Wednesday, January 01, 2003

Two new studies of global climate change have concluded that the habitats of various Northern-Hemisphere species have moved noticeably northward. A biology professor involved in one of the studies called the results disconcerting, and suggested that some species may even become extinct as a result of these northward shifts.

Now, nobody knows if the current brief spell of "global warming" is the beginning of a major long-term trend or just a tiny blip that is about to disappear into the noise of normal climactic fluctuations. Nor is it known whether what we've seen so far (and any continuation of it that we might see) is a man-made or natural phenomenon, or a combination of both. But I simply cannot believe that one of its effects, if it persists, wouldn't be a marked increase in the world's biodiversity, since warmer climates are on average far richer in species than colder ones. It would thus surely benefit far more species than would suffer--and the net beneficiaries would likely include humans as well. (The two regions mentioned in the study--Europe and North America--would almost certainly experience an increase in comfortably habitable land area as a result. As a Canadian, I'd say my country clearly has everything to gain.) Indeed, if the effect were somehow determined to be a completely natural one, it might well be viewed as the equivalent of the end of an ice age--an excitingly rapid efflorescence of abundant new life.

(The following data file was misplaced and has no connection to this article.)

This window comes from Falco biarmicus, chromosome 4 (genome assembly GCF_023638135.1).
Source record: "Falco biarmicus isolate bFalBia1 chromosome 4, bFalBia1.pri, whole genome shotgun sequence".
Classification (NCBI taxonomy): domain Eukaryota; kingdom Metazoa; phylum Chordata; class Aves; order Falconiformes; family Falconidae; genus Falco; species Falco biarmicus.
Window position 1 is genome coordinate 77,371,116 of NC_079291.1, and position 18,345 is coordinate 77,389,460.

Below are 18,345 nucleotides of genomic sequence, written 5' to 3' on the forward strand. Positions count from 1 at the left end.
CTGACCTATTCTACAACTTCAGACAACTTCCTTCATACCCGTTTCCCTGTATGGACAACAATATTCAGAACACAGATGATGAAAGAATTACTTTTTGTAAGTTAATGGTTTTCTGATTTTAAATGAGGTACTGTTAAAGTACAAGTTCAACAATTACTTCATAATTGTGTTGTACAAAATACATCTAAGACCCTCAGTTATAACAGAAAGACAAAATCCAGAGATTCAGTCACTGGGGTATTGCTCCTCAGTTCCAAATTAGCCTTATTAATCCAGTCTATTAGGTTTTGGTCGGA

Why, then, would any nature-lover view its potential onset with alarm? Because its cause might be at least partially artificial? Why would that make any difference to a opposed to a human-hater?

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